A single member of a RAID 5 array will consist of plain blocks and parity blocks, for example 75% plain and 25% parity for a 4 member array. The plain blocks can be read in plain view; there is no scrambling of these blocks and you do not need to refer to other members to make sense of it. These blocks are typically 16KB to 512KB in size though with RAID-5 this is usually 128KB or below to minimise write amplification. There is plenty of scope to read sensitive data that appears in such plain blocks.
Each parity block contains data that is generated from three plain blocks on other drives, in such a way that if any of those three other drives (in a four-member array) is lost the information can be recovered by applying an algorithm to the parity block and the blocks from the other remaining two drives. The data in a parity block makes no sense and could not be recovered on its own, unless you could guess the content of two of the three other blocks it combines with - which may in some cases be easy if at least two of the three blocks were empty (zeroes) or contain predictable data. Thus while it's not cryptographically secure, the ability to extract data from a parity block on its own is unlikely to reveal anything useful except for in specific cases.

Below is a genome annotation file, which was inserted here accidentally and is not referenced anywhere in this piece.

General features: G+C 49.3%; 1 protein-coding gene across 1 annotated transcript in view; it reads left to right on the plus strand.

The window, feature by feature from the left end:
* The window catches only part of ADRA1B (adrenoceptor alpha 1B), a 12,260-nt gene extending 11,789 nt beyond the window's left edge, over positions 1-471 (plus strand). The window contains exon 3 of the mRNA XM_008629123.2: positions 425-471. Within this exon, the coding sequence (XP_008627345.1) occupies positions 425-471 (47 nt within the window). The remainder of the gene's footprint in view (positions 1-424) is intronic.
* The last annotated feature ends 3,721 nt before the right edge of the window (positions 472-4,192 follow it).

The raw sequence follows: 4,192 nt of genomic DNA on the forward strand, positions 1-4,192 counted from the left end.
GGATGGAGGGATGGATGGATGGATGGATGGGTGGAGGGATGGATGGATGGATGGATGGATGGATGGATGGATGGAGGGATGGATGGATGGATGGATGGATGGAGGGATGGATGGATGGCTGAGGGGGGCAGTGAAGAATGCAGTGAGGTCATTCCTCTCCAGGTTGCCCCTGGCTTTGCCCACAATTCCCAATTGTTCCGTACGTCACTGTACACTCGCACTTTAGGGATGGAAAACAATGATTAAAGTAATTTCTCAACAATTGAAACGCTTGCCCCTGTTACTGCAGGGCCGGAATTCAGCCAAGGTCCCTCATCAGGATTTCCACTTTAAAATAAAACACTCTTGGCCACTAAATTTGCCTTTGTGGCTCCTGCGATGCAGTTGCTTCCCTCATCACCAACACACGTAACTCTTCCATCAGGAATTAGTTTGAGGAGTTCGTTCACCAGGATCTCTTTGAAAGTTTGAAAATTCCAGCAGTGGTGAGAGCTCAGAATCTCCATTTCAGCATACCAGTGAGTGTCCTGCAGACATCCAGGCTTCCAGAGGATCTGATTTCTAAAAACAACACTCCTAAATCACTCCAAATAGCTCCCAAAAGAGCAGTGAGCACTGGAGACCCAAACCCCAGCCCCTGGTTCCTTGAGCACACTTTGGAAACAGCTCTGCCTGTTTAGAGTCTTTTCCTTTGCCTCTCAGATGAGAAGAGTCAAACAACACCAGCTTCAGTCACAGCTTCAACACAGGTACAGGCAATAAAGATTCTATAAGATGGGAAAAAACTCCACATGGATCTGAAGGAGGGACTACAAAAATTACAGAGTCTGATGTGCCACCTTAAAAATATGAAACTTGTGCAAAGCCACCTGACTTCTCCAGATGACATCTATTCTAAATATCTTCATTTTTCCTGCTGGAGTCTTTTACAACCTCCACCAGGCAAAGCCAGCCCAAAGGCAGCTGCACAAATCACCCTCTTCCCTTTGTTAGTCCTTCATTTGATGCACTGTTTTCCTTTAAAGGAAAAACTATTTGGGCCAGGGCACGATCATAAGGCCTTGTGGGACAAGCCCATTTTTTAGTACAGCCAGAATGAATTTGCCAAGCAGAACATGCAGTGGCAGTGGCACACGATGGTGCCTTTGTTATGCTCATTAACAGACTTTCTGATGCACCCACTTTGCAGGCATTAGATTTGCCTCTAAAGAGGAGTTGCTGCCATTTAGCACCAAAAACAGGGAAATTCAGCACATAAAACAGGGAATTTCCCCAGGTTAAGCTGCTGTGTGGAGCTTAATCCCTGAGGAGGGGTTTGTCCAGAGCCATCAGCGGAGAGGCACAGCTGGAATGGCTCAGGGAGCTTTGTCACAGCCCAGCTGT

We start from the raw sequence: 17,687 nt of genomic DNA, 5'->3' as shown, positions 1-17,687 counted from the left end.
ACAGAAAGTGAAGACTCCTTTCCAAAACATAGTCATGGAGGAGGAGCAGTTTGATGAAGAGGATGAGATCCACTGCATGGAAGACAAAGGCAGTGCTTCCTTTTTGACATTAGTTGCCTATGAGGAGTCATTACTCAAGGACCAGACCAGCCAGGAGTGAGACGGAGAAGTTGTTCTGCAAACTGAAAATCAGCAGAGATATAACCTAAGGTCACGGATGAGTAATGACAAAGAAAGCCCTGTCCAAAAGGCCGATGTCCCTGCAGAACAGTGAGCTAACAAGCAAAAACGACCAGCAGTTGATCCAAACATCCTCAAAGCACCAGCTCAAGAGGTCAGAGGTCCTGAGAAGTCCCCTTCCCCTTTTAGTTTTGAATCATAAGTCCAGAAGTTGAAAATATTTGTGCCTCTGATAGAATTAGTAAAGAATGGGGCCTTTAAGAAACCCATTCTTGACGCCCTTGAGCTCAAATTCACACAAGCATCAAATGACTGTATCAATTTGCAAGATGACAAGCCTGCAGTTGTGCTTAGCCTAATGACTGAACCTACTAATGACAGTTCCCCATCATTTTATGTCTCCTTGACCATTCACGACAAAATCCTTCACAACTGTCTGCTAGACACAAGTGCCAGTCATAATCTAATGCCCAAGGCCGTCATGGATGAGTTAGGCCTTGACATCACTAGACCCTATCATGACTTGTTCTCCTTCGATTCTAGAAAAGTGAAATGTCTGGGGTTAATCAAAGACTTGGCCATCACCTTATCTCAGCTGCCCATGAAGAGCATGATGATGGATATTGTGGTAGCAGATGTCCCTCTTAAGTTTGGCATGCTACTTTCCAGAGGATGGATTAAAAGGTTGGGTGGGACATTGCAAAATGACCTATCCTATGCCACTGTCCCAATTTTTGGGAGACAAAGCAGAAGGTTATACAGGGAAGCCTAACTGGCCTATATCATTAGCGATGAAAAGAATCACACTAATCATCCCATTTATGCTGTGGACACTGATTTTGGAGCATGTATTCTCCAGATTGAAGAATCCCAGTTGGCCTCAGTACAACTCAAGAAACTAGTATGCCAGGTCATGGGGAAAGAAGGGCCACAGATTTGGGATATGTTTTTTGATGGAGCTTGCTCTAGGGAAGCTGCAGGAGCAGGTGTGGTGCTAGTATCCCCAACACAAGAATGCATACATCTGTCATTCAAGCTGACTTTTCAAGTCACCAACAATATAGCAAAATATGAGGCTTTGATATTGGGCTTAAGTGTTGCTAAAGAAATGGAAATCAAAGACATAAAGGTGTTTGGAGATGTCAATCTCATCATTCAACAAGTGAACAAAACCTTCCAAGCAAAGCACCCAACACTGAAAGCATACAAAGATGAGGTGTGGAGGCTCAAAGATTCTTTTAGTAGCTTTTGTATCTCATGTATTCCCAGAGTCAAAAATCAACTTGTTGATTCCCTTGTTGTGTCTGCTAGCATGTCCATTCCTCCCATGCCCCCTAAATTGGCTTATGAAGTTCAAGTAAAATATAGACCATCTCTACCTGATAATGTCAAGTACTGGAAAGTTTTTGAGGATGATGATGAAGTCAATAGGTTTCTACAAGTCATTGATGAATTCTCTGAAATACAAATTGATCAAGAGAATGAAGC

RAID 4 had a similar design to RAID 5 except that all the parity blocks were stored on one drive, so if you only had that drive, you would have no easily recoverable data. RAID 5 modified this to distribute the parity blocks evenly between members, meaning that any drive on its own will contain a lot of plain blocks from which you might recover data.
It's important to know that security of data is not a design goal in RAID and if you need it, you should implement it on another level.